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The most dangerous number

I have always been amazed by faith in statistics. The research community itself shakes in awe before the totems of statistics. One of its most powerful idols is the 5% level of significance. I never knew how it could access such a level of universality, but I can I venture a hypothesis. The first statistical tests, such as Student's t test were compiled in statistical tables that gave reference values for only a few levels of significance, typically 0.05, 0.01 and 0.001. This gave huge leverage to editors and especially peer-reviewers (famous for their abusive comments) to reject a scientific work on the ground that it is not even substantiated by the weakest level of significance available. The generation of scientists persecuted for showing p-values equal to 0.06 learned this bitter lesson, and taught it back when they came to the position of reviewer. It then took very little to transform a social punishment into the established truth that 0.06 is simply not significant.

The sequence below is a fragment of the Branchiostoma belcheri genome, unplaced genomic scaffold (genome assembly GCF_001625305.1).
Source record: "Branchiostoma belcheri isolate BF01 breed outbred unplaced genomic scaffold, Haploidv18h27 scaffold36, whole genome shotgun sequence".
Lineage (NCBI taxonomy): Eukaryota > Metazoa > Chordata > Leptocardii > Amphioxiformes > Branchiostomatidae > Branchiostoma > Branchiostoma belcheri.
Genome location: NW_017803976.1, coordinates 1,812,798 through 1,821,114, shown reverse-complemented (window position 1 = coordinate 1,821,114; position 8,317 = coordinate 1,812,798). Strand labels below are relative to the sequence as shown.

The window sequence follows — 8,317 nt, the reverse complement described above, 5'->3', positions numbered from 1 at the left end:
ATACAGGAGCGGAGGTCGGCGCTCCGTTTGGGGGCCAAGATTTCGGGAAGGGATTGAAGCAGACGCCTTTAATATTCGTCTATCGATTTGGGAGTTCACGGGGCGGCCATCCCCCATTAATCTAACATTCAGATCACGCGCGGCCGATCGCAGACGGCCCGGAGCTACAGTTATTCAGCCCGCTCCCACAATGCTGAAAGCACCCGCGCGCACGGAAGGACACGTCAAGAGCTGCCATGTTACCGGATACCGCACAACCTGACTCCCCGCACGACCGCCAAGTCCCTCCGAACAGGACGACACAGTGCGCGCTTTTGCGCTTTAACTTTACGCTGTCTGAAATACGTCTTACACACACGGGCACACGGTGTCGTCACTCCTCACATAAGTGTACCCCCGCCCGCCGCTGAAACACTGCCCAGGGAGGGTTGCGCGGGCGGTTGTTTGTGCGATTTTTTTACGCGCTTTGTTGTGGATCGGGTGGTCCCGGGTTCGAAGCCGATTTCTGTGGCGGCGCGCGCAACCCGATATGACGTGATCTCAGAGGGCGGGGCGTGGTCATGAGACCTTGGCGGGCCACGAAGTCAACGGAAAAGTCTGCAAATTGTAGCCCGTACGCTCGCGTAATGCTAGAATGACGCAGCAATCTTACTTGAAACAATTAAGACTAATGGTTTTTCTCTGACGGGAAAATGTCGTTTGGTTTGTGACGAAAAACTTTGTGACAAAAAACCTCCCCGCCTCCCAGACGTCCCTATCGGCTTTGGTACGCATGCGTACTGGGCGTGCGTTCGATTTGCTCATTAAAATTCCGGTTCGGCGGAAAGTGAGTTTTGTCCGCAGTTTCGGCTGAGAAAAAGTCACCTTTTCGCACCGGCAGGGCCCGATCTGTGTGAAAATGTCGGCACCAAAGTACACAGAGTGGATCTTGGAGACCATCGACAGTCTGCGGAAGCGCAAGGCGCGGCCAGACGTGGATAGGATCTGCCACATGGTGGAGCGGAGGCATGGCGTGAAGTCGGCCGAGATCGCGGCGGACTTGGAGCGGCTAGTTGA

And frankly, I think it was a good thing to enforce a minimum level of statistical reliability. The part I disagree with is the converse statement...






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